If a woman would be able to go to work and come home with millions of dollars nobody would complain. But the woman who supports her husband in Kollel comes home with much more.

Your portrayal of Kollel wives as slaves as working like dogs is a gross exaggeration and misrepresentation of their lifestyle.

Again, the Halachah states clearly that learning all day is praiseworthy and meritorious. To say differently is to argue against the Torah, not to mention simple logic, since the zechus of learning all day is worth supporting.

ptgard2281 Posted - 23 March 2001 19:40

I really disagree with you. What I am saying comes from experience, from friends, family and peers who face these situations all the time when looking for guys.

I have learned from my rabbi as well as others the importance of a guy working -- and yes, there are plenty of jobs to go around. If women are as willing (as you claim) to allow their husbands to learn, they will also allow them to take their own positions as teachers and find another field of work so that their husbands can be doing their share of the mitzvah while making a living.

You can't say that being melamed someone isn't as praiseworthy as learning by yourself -- teaching others is far more rewarding since you are giving others the skills to be good Jews, follow miztvot, etc. If there wouldn't be rebbes to teach the youth, there wouldn't be grown men with enough knowledge to learn torah in their adult lives. It seems rather conceited not to share your knowledge and, in a sense, keeping the mitzvah for yourself while putting a burden on others.

If kollel guys can have chevrusot, then why can't these guys teach others to be better Jews and make money? There isn't much to gain in kollel other than personal knowledge, and as important as that is, the same knowledge can be gained while preparing lessons. It's more important to make sure your family is taken care of while working and learning on the side.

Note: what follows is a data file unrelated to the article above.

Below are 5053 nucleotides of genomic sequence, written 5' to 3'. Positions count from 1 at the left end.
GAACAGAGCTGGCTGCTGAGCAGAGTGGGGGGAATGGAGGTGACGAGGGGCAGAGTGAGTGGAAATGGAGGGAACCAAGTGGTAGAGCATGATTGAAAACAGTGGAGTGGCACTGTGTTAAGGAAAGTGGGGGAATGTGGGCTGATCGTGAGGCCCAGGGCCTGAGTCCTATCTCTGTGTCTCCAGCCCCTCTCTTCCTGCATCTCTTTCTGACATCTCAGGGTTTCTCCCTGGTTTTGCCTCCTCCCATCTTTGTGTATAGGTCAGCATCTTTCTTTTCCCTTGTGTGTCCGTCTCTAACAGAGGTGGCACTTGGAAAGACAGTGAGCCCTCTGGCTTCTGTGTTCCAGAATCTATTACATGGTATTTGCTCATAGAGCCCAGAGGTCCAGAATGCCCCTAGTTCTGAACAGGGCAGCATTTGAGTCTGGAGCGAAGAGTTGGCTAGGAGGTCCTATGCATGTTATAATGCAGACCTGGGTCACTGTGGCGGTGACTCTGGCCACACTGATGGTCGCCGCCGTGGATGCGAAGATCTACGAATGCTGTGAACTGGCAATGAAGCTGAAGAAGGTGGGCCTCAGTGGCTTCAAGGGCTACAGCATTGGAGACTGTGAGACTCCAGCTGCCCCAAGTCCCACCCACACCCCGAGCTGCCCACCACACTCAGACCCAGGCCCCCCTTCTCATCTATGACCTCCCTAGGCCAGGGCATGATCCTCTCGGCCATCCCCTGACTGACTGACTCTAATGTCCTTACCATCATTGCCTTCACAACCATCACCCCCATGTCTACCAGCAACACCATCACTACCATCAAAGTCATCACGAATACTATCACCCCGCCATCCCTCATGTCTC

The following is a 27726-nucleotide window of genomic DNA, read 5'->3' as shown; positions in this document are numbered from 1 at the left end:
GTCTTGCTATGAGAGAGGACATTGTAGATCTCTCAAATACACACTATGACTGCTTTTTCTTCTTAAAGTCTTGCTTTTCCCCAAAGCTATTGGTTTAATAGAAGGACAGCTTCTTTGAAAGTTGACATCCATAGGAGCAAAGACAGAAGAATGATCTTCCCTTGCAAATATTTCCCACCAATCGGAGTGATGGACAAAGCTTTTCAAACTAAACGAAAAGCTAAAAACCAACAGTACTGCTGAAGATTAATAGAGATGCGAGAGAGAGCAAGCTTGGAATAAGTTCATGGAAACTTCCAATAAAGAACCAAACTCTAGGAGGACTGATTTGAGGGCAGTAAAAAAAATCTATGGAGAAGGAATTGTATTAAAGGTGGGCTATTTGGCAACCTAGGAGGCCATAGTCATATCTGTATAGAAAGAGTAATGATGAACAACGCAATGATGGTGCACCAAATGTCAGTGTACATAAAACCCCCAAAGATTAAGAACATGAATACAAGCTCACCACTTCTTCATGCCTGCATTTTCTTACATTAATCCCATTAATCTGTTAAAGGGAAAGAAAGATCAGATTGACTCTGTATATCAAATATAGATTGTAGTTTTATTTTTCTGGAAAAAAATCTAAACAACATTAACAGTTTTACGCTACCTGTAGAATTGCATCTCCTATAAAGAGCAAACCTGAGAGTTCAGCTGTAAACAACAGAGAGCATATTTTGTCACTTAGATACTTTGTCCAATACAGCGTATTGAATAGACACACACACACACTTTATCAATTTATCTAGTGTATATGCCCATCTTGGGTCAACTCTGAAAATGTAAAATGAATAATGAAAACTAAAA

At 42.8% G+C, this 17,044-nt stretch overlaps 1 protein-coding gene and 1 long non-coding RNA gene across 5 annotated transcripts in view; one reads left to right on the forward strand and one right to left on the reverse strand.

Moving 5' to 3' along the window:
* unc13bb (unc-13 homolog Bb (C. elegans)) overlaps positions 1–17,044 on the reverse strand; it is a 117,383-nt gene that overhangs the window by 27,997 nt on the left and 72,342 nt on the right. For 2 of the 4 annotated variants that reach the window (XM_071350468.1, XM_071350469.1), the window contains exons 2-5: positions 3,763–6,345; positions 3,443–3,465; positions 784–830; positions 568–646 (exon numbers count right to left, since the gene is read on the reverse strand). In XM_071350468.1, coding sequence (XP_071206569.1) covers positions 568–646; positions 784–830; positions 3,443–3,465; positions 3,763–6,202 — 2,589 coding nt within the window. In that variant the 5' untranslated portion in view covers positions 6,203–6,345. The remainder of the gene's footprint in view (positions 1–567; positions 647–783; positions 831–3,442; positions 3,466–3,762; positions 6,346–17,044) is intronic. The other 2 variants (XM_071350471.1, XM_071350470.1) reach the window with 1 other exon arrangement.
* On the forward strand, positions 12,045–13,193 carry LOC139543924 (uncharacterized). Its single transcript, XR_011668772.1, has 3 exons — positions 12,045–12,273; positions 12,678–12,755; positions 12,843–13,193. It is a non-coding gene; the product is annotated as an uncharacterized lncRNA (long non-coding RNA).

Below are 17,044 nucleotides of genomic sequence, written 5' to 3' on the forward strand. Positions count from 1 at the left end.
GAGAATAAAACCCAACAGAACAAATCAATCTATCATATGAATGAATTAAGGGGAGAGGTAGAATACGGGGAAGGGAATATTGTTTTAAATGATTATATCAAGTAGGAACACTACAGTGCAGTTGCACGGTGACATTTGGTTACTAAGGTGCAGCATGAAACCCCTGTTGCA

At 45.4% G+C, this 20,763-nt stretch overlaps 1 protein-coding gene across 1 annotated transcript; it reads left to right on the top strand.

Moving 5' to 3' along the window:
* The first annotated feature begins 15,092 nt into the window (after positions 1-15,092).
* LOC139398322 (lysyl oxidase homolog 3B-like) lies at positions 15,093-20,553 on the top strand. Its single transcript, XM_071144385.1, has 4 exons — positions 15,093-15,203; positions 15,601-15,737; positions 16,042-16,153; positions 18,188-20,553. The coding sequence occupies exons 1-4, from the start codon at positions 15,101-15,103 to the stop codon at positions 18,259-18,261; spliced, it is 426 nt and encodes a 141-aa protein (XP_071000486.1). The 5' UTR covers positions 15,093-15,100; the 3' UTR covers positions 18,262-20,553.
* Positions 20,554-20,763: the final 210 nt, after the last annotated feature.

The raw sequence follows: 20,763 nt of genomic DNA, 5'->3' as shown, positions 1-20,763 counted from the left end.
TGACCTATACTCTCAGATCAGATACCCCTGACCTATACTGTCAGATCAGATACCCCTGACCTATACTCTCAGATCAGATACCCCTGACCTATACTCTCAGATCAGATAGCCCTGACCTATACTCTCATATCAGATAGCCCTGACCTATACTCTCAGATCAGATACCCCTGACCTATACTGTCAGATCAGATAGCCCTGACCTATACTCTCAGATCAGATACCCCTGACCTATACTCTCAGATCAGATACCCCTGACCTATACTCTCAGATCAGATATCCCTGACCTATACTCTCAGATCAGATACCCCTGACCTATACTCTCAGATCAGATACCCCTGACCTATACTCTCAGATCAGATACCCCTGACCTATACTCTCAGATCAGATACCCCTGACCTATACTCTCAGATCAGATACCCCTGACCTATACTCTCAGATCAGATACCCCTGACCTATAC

You can't say that everyone is wrong -- I feel that you are misinterpreting the sources.

MODERATOR Posted - 23 March 2001 19:49

Again, the Halachah is not like you. Learning in Kollel is Halachicly a meritorious lifestyle and a big Mitzvah.

Your experience is only your perception or interpretation of what you see. The fact is that Kollel wives are far from slaves forced into anything.

Not everybody is cut out to be a Rebbi, and you are mistaken about those who learn all day as opposed to teaching. The Chazon Ish, The Steipler, and ybd"l Rav Chaim Kanievsky are examples of Gedolim who were what they were and are what they are only because they spend all their time learning. The Vilna Gaon is another example. The world gains from everybody learning, both in terms of Seforim and guidance, and also in terms of holiness. To say those who learn all day and not teach are not "contributing" is a mistake that anyone who understands what learning Torah means would not make.

Rav Yiztchok Hutner ZTL said this analogous to the utensils in the Bais HaMikdash. All of them had some kind of utility purpose, some kind of job, except the Aron, which did absolutely nothing. Except sit there. The Aron held the Torah inside it and so it did not need to "do" anything. Its presence is its job.

Same thing, he said, with the Talmid Chacham. The existence of Talmidei Chachamim improve the world, more than anybody else doing anything else.

When you say "families must be taken care of", remember that we are in this world to collect zechusim. If so, the family's job is more "taken care of" if they generate and support a Talmid Chacham rather than them having more money.

Once again, in no Torah source will you find anything other than the highest praises for those who learn all day and bring Hashem’s Light and Holiness into the world.